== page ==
I can fully relate as I am 57 years old & my exercise of choice for over 25 years was jogging. Over the years, I climbed a few of the high peaks in the Adirondacks & always loved hiking of any kind. Unfortunately like you, I've inherited some bad genes predisposing me for degenerative joints throughout the body. I am adjusting to this by replacing previous activities with gentler ones. My daily routine now consists of swimming & water walking, various stretching & yoga routines & land walking.

    My intention is to manage my condition while hopefully slowing the inevitable progression of the osteoarthritis.

    It was a tough transition but I did re-invent my exercise routine & love the new one almost as much as the old one.

    Best of luck to you!

    JudithKi responded:
    This is only my opinion but I had a hip replacment at 50 and a knee at 51 and I wouldn't do anything to make me have those operations again, as it is I am looking at having the knee and hip done again in 15-20 years as thats as lng as they last and that scares me, I know how awful the opeation and recovery is so I would give it all a miss or risk stuffing up your new knee .. good luck
    arbob5 replied to JudithKi's response:
    I was 66 when I had my first hip replaced and 67 when I had my knee replaced. And now at 74, I have had my other hip replaced just recently, July 16 of this year. I can only relay my personal experiences...the hip surgery is easier than the knee surgery, BUT, neither one ever made me say I wouldn't have the surgeries again if necessary. And when I say the hip surgery is easier, it's not the pain, but the knee did seem to take more time to heal and make me more mobile. I was able to put full weight on the hip immediately, and I was able to drive after 2 weeks. As I recall, after the knee surgery, I think it might have been a day or longer before I could put full weight on it. Or maybe longer, to the point where I felt comfortable with it. Driving I believe, was about 3-4 weeks. Therapy was different too....different exercises with the hip than with the knee. That's understandable.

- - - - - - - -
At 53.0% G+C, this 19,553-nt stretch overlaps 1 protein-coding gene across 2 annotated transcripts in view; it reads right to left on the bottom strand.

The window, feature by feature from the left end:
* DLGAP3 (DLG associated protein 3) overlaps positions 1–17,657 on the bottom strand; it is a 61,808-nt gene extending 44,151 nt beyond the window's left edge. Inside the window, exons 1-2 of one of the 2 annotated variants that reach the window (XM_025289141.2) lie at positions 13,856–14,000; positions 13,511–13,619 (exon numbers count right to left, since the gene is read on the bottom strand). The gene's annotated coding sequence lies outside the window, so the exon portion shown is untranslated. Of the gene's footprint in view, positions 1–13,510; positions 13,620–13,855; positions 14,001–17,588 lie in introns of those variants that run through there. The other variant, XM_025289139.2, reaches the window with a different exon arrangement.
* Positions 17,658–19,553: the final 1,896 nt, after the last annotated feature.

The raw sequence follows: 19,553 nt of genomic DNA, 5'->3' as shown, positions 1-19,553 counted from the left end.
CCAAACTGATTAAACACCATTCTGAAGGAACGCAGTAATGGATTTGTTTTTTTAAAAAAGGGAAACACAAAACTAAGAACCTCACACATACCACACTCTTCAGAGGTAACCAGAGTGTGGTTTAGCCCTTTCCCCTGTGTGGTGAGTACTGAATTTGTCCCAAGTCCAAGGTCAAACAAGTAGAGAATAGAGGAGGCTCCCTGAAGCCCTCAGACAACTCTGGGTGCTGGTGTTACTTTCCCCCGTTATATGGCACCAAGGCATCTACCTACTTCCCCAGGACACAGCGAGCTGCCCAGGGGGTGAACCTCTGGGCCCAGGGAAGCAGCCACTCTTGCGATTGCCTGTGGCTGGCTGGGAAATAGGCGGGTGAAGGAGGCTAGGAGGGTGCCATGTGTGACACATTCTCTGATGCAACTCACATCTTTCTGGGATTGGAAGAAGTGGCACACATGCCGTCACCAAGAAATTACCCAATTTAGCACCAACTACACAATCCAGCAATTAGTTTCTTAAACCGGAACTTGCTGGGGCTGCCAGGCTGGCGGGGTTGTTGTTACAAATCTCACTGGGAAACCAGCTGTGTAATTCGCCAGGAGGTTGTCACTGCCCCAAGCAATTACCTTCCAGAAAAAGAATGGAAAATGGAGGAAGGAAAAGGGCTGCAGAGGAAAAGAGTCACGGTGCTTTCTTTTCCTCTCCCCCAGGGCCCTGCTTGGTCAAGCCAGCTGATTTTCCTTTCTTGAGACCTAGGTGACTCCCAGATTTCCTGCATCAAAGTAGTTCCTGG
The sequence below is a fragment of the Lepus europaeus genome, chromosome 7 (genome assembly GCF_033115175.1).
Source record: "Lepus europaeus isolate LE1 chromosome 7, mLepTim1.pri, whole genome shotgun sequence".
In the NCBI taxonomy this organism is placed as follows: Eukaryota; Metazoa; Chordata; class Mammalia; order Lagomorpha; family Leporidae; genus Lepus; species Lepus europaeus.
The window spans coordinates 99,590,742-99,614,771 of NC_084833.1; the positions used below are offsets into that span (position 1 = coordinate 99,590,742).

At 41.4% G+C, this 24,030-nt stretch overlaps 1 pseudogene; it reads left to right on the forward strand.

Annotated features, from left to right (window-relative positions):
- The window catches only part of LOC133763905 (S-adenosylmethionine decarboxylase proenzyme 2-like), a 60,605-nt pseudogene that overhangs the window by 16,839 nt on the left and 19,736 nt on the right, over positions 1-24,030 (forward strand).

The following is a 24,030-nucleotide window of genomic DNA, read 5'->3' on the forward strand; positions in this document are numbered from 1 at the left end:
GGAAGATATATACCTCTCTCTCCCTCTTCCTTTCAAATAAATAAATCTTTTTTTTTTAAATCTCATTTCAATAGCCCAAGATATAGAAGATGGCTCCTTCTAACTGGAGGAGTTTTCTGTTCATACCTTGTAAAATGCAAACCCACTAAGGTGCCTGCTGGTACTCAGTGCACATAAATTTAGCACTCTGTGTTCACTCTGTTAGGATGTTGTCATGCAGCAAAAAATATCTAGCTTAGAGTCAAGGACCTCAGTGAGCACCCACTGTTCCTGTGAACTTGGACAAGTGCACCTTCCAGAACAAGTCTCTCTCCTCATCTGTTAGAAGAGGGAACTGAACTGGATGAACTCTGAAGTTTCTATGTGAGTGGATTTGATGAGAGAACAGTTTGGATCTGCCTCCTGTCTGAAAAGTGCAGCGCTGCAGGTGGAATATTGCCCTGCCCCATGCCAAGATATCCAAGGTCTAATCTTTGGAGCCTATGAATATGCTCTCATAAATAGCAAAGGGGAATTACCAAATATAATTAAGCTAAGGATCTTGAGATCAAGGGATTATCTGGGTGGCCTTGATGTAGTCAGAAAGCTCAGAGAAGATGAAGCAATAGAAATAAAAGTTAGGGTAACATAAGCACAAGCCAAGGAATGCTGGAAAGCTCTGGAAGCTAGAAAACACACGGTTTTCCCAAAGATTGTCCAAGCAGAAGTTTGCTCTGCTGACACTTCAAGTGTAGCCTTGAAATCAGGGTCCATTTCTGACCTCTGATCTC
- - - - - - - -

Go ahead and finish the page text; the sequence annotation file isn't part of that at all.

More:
I can only say we're all different in how we adjust to certain things. If I were told my other knee required replacement surgery, I would go ahead with it.

    Let us know how you're doing. God bless.
    mfullmike responded:
    Thanks for your input everyone. You've given me a lot of good advice and things to think about. This bulletin board seems to indicate there are many people that experience complications from knee replacements. It causes me to pause and consider it only as a last resort. Maybe I'll never climb the big mountains again, but I'll explore all the possibilities and options before I consider surgery to be the solution.
    georgia888 replied to mfullmike's response: